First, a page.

That's my 'brain dump' on boars. None of the badger brushes I have had left me feeling like this, so.. I am a self admitted Boar-Whore!

HeartHeart

The entire thread is interesting. But I especially like the selected bit of text. Who can't relate to that!? I know it's a large factor in why I use vintage razors, so why not boar brushes?

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 12-13-2014, 10:09 AM
#12
  • MikekiM
  • Senior Member
  • Long Island, NY
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Truth told, I believe the reason I started to wet shave, first with DEs and now with straights, is largely because of the sentimental romance of the whole process. My life is largely dictated by technology, 'the immediate', the whiz bang that is the world we live in. Things become numbingly rote and often monotonous. Battery chargers, email, blue tooth, wireless this and LED that.. The connection to life in a simpler way has all but been severed. The business world (society in general) has decided that one must be clean shaven to be deemed trustworthy so shaving is a daily activity for me. What better way to reconnect with simpler times, when it was cool to be a 'gentleman', than by the daily shaving ritual.

The process is what's it's all about. The hand tooling of equipment. The maintenance of a straight razor. Whipping up lather each morning rather than pressing a button.

Whether or not our forefather preferred boar or badger will never be proven, but we do know they didn't have mass produced & disposable cartridge razors and canned too. Therein is what draws me to wet shaving and boar & straights in particular.


Sent from East of Montauk

We have taken a departure from my original question about sketching the boar, but in some ways the detour is appropriate. Shave a pig and the hair isn't sketched.. Technology has stepped in here too..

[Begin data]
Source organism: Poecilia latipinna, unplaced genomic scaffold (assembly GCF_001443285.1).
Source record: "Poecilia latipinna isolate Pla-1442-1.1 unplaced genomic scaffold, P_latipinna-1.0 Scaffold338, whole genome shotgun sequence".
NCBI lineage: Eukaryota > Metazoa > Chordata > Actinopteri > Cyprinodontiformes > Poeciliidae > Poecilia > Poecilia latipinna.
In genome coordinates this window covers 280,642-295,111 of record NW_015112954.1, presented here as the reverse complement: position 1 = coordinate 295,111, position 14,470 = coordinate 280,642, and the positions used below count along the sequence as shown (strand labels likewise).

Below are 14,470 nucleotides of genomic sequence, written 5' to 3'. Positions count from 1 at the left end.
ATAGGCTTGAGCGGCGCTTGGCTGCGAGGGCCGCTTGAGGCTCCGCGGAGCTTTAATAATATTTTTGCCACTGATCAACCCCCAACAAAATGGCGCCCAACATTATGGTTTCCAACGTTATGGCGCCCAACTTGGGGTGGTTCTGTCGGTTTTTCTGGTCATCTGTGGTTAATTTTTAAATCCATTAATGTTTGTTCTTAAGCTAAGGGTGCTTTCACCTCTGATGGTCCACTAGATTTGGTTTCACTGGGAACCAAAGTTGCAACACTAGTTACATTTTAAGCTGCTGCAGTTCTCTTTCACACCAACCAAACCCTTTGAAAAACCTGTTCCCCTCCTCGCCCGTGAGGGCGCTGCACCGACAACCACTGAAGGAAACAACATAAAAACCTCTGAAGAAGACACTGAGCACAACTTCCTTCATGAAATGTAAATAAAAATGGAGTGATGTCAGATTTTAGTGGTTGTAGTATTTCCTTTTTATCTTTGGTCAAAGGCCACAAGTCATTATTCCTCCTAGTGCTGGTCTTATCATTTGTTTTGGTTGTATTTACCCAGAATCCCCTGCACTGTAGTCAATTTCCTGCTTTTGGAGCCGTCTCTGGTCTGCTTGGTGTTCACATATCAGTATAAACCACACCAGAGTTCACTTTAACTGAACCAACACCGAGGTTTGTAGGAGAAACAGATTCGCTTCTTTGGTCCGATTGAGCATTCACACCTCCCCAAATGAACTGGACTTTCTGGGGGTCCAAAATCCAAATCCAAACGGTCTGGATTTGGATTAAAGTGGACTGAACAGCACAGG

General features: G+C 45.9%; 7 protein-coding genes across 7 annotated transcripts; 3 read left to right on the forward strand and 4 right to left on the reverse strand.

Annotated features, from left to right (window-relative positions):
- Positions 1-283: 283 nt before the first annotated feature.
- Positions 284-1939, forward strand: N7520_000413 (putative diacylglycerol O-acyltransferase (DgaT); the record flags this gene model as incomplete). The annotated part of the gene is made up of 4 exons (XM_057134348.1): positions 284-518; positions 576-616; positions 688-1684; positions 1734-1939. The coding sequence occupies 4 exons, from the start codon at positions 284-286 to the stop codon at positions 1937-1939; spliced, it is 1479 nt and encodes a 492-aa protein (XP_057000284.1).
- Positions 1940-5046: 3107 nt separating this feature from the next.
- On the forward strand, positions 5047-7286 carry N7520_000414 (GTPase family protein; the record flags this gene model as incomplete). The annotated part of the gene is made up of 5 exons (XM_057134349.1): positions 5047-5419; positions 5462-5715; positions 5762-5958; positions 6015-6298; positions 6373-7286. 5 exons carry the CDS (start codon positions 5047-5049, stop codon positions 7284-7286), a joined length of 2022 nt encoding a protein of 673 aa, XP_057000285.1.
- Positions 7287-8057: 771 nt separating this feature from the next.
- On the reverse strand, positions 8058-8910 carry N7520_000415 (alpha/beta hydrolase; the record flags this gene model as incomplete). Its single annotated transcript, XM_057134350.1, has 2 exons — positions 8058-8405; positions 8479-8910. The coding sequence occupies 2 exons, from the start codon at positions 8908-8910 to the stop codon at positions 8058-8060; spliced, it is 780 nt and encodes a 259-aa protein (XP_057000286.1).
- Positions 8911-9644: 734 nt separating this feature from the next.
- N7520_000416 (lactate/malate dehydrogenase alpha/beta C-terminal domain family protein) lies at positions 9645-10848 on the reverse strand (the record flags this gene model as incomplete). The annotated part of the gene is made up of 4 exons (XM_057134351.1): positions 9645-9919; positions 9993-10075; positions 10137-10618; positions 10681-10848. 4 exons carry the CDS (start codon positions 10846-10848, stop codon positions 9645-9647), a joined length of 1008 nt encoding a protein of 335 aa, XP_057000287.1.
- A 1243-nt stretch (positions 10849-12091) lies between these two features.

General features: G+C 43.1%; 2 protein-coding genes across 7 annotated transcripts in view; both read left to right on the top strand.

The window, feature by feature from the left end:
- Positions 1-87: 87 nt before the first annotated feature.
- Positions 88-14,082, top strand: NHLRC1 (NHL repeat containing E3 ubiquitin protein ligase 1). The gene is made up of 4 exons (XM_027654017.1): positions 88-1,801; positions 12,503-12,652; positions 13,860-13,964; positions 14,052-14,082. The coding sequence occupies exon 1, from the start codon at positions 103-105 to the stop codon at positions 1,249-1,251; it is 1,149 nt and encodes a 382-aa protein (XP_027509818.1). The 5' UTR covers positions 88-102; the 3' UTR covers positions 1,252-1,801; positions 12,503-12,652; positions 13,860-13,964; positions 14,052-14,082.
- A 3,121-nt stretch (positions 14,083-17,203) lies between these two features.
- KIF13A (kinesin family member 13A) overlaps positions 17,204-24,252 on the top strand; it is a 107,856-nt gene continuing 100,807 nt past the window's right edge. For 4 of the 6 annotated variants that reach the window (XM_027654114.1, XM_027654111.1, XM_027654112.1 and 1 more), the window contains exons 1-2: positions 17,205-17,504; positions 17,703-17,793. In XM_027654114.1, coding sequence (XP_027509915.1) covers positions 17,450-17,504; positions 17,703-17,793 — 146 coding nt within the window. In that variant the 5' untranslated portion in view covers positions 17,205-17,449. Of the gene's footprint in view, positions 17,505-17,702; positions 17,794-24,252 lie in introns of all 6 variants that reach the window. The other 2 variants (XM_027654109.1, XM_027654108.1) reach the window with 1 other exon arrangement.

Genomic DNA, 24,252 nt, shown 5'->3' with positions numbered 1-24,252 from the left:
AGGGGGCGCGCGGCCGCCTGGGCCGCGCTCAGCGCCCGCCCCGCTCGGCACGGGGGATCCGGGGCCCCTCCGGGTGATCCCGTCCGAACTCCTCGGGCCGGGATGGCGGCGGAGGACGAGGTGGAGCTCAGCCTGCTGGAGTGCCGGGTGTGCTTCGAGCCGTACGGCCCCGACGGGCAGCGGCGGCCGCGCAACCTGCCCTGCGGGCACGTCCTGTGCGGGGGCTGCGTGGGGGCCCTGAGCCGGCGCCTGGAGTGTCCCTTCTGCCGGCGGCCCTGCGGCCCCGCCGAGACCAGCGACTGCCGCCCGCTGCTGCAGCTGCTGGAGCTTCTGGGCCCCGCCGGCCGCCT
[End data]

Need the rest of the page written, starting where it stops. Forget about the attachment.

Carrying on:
Sent from East of Montauk

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 12-13-2014, 10:29 AM
#13
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(12-12-2014, 10:05 AM)celestino Wrote: Mike, I would just buy another brush as boars are so inexpensive! Biggrin

+1

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 12-13-2014, 11:37 AM
#14
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Mike, thanks for your insights and I hope you keep enjoying your brushes! I guess we are in opposition as I just love Badger brushes and would only use boar if I had no other choice! They are just a bit too rough for my delicate face and I feel bad as the best ones are made in my country of origin, Portugal! Biggrin

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 12-17-2014, 01:52 AM
#15
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(12-12-2014, 06:08 PM)TheLegalRazor Wrote: I also share your dislike of dyed boar. Fornunately, my favorite boars are the Semogue SOC and the Omega large knots, all of which are undyed.

Me too
I like my Boars "clear".

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 12-18-2014, 08:06 AM
#16
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It may be harmful to the brush to expose it to any unnecessary chemical treatments. If you have any sentimental value placed on this brush in particular, I would suggest trying any such treatments on a brush you are not crazy about first.

A lot of people have been saying buy another, and while I tend to agree, I myself would be loathing the typical boar break-in period for a second time. I think thats one of the reasons why I was never big on boars in the first place.

Best of luck and let us know how it ends up going for you!